"And the three bears" is a catch-phrase used to express disbelief:-

This new investment will allow the Government to save taxpayers' money!

And the three bears.

Does anyone know how this phrase came to be used in this way? (I can't find any search results without Goldilocks sticking her oar in; I would presume the origin is related to the story, but can't see how.)

  • 4
    I've never seen it used in a stand-alone sense before. I suppose it could just be a way of saying "Fairy tale!"
    – Hot Licks
    Nov 19, 2015 at 13:46
  • 1
    Perhaps the investment provides long-needed toilet facilities in densely wooded environments thus preventing costly cleanup operations?
    – Marv Mills
    Nov 19, 2015 at 13:57
  • 1
    Does it also resolve the vexed question of the religious affiliation of the bishop of Rome?
    – user11752
    Nov 19, 2015 at 14:09
  • 3
    The concept of the "Goldilocks economy" has been popular for quite a while. It describes an economy that's said to be "just right"—just as Golidlocks likes everything—but with the reminder that Goldilocks basically trashed the house to get this result. Eventually, the three bears are going to return—which symbolizes the inevitable economic backlash that follows bad policy. My guess is that this phrase is a reminder that there will be consequences later.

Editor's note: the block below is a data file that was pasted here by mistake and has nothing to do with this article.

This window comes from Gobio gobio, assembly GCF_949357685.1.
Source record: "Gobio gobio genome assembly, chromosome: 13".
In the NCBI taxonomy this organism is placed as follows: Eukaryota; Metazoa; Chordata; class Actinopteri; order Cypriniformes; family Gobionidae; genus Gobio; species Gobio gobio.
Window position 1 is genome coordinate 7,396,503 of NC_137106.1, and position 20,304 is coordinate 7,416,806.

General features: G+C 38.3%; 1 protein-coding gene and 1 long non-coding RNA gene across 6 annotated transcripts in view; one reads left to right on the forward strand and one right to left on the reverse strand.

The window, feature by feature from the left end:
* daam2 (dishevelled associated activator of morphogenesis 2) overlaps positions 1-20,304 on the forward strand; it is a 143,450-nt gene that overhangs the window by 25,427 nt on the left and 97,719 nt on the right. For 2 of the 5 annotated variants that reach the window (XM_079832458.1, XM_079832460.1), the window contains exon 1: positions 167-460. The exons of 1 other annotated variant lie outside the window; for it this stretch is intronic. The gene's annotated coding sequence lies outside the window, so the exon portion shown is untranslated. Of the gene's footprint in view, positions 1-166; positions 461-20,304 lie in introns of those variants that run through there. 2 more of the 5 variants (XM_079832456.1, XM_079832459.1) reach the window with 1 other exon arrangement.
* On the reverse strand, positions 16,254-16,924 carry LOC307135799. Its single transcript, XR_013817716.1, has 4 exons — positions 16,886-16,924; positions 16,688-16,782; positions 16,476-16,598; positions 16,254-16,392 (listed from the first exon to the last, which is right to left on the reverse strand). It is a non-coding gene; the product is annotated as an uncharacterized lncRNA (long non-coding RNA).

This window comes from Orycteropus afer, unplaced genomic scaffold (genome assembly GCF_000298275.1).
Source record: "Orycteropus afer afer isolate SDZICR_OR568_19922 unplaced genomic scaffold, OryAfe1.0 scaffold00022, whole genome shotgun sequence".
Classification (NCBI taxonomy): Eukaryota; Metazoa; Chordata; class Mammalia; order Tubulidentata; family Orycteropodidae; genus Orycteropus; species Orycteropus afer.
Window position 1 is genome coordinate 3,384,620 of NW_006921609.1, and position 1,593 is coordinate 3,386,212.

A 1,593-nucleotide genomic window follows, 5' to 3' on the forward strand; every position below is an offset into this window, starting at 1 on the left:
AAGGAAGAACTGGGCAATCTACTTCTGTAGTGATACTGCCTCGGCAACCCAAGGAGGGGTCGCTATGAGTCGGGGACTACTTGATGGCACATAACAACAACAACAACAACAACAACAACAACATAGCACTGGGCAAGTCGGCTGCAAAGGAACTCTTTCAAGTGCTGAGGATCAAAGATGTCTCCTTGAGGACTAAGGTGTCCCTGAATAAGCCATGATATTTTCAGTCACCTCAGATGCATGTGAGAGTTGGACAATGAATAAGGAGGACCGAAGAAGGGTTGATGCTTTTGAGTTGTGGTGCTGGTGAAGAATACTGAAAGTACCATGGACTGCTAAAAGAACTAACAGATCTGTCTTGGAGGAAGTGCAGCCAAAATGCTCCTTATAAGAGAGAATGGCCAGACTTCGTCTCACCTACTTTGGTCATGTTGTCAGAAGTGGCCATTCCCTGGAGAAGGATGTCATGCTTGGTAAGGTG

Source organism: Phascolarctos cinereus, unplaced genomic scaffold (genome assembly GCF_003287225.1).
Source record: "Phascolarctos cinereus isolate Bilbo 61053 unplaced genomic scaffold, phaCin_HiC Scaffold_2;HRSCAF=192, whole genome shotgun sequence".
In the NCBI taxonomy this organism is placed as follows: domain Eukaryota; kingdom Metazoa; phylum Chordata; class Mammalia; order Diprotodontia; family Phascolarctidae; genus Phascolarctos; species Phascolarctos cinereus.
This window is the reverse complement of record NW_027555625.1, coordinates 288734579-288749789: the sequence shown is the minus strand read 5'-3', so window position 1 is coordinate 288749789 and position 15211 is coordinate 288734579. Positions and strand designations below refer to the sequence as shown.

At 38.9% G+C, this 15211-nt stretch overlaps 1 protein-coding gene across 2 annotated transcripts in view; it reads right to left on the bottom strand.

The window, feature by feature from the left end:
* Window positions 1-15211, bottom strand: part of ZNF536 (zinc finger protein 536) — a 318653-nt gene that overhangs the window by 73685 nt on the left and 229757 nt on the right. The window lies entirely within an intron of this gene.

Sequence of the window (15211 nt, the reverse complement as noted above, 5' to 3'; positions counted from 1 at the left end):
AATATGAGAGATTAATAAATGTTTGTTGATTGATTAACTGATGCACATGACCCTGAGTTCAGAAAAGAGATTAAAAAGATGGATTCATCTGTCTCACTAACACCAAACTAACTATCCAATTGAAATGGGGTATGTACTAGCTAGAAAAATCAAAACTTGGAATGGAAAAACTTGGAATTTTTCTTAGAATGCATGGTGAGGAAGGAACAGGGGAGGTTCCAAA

– ralph.m
    Nov 19, 2015 at 14:22
  • 1
    This is possibly modelled, perhaps intuitively rather than deliberately, on the phrase and the rest. From Macmillan: PHRASE HUMOROUS and (all) the rest (of it) PHRASE used for saying that a number or amount is in fact much higher than someone has said: _‘He must be nearly 50.’ _ ‘And the rest!’ I'm sure @Hot Licks gets the meaning right. 'If you're going to tell us a fairy story, at least put in the scary details too.' Nov 19, 2015 at 14:47

1 Answer 1


“….AND THE THREE BEARS stared at Goldilocks in disbelief.”

Perhaps a little tenuous but I can’t think of any other explanation. It would be good to see some other examples of its use.

  • 2
    Welcome to ELU. This is indeed a bit tenuous, but could be made less tenuous by providing a link to the quote. Nov 19, 2015 at 15:00

Your Answer

By clicking “Post Your Answer”, you agree to our terms of service and acknowledge you have read our privacy policy.

Not the answer you're looking for? Browse other questions tagged or ask your own question.